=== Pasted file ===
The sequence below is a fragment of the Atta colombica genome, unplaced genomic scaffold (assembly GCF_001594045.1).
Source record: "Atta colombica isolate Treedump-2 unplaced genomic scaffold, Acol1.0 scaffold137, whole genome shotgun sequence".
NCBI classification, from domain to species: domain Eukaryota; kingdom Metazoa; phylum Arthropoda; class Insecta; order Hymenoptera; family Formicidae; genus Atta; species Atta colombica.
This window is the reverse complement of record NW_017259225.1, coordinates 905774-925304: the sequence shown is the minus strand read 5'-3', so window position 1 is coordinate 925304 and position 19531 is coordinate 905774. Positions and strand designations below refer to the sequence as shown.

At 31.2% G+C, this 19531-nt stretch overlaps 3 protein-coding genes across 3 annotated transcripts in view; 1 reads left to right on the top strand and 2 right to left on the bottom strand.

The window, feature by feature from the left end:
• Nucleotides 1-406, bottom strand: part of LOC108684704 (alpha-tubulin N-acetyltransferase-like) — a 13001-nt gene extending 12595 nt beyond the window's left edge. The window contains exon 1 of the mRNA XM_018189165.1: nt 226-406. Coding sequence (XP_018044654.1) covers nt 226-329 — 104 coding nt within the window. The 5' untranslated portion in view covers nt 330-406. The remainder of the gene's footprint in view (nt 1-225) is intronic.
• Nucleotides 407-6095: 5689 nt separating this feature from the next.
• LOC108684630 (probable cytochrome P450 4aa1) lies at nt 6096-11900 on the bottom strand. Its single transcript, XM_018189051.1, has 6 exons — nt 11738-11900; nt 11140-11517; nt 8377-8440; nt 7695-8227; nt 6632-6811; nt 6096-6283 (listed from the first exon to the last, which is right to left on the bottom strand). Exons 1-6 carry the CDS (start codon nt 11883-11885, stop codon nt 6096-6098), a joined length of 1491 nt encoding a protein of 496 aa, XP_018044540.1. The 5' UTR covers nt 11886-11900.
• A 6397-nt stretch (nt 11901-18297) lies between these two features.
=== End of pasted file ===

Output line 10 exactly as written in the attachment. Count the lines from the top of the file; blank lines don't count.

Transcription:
• A 6397-nt stretch (nt 11901-18297) lies between these two features.